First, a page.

This trend towards miniaturization is also driving the growing market for high-brightness LEDs (Light Emitting Diodes). These small and long-lasting light diodes must be aligned next to each other very closely in the types of applications mentioned above. In addition, their extremely diffuse light has to be directed in a specific direction. In order to be able to form a beam, however, reflectors require a lot of space. Furthermore, installing and adjusting individual aspherical lenses as an alternative or combining them takes up too much time and therefore incurs high costs.
Now SCHOTT has come up with a mass manufacturing solution that meets these requirements and had it patented. By further developing the so-called precision molding process, high volumes of arrays and strips of precisely formed lenses can be produced. During this process, these optical components are given their precise shape in hot glass and no regrinding or polishing is necessary. Special high refractive low Tg glasses with a low transformation temperature (Tg) are used. Whereas flat or ball-shaped pre-forms were used as the starting material with the previous procedure, thin glass rods or fibers with a radial, symmetrical diameter are used with the improved technique. This is of benefit to the manufacturing process because it allows for high precision lenses with complex structures to be mass-produced.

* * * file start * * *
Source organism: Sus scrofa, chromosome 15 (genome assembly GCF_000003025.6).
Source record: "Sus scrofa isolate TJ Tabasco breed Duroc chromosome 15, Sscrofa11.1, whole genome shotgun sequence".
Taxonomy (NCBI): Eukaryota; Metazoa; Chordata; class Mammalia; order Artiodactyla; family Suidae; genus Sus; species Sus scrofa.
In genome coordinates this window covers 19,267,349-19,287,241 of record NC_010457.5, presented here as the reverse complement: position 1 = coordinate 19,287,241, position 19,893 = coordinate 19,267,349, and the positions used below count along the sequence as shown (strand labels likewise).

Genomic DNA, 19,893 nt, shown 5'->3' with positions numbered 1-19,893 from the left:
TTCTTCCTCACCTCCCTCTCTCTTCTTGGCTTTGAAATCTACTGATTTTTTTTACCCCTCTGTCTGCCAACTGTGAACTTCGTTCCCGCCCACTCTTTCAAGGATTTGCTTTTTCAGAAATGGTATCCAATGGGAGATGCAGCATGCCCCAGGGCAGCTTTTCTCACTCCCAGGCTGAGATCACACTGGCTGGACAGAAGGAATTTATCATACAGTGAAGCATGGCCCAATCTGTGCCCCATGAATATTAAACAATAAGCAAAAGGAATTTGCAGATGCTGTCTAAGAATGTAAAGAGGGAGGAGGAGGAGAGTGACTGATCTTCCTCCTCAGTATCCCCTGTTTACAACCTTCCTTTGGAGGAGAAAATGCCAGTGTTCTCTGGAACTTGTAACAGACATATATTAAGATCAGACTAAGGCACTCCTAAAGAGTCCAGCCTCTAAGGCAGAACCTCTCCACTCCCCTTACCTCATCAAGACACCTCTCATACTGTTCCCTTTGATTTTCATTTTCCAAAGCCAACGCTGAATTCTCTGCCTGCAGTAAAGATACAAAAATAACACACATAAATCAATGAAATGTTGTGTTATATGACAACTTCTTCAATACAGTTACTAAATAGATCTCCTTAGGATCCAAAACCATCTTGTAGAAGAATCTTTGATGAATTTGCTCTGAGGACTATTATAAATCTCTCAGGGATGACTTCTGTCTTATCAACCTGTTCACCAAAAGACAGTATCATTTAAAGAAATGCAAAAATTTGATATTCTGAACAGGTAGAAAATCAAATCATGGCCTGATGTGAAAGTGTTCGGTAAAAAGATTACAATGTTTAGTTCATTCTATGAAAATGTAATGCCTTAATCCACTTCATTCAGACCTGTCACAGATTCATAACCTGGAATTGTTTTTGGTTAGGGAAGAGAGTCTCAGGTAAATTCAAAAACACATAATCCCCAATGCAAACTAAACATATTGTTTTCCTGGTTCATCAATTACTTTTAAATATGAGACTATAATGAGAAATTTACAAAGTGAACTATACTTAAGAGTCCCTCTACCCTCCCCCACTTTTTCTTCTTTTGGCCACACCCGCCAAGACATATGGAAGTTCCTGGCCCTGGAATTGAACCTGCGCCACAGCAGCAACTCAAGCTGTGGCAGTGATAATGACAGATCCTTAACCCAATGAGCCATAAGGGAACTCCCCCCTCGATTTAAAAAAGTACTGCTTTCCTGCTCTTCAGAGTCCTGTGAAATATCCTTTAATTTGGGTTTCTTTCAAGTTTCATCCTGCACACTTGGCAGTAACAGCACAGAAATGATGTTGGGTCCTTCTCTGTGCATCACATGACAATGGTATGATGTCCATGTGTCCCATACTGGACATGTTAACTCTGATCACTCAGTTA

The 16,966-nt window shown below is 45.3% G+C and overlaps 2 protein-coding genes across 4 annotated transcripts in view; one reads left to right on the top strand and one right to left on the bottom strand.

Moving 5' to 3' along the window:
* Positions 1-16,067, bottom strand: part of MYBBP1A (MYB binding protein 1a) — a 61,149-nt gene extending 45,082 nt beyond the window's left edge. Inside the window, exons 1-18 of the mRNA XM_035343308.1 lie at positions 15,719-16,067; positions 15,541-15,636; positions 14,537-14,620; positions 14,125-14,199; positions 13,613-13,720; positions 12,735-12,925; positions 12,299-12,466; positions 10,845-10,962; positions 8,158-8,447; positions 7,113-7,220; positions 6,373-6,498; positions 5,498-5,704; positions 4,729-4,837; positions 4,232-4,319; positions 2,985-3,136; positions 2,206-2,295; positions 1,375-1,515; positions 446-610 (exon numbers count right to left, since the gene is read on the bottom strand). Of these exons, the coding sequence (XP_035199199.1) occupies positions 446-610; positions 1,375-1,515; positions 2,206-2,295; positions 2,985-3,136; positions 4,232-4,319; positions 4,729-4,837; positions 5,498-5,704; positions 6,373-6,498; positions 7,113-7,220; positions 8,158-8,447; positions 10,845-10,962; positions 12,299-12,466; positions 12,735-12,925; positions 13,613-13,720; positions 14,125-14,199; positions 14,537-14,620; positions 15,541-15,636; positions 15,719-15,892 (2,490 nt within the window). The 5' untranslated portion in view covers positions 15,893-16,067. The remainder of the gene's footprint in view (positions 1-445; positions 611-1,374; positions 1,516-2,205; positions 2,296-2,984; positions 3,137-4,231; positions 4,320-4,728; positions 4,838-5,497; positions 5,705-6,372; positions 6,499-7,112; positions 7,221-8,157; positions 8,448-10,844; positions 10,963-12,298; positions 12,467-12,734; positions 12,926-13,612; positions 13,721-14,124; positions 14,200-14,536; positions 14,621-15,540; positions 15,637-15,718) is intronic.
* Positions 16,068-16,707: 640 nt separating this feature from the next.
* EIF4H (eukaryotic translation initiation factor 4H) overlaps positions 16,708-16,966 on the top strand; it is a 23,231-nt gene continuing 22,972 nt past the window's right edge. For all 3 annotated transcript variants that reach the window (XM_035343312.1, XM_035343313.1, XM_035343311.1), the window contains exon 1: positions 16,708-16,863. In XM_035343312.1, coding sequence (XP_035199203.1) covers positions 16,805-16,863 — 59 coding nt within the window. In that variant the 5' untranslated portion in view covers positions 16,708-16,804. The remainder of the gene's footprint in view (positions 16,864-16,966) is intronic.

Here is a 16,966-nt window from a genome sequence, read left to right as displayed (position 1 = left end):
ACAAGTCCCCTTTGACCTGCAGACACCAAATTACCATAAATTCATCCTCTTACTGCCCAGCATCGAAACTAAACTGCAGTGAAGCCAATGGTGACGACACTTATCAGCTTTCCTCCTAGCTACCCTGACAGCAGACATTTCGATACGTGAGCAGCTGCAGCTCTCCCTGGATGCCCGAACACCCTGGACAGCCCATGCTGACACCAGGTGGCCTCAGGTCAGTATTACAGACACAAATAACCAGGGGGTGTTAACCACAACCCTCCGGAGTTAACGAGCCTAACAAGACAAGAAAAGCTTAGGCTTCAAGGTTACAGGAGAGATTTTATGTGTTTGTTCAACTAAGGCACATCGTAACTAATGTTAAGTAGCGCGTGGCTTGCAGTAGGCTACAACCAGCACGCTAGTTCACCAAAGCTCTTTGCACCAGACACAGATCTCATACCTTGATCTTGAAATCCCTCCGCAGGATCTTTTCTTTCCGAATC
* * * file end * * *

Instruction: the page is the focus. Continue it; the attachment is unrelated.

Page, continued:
“These lenses can have a very high and steep curvature and be placed very closely together,” says Dr. Ralf Biertümpfel, Application Manager at SCHOTT in Mainz. “This makes them particularly attractive for light sources with several LEDs, for instance. Strips and arrays of lenses are much easier to process and mount than individual lenses,” he adds. For example, 19 aspherically formed lenses 5 mm in diameter and 2.5 mm in height can be combined on an array that is only 25 mm in diameter. This process also allows for other supply forms such as diffractive optical elements and Fresnel lenses. “In addition, this process can be used to produce hybrid optical components. Now, two or more optical materials can be formed and melted together at the same time using only one process step.
“This opens up entirely new options for further exploring the cost-efficient miniaturization of optical systems,” concludes Jonathan Stringham, head of Product Management and Business Development Advanced Optics at SCHOTT. “For this reason, we are very open to new ideas and applications.”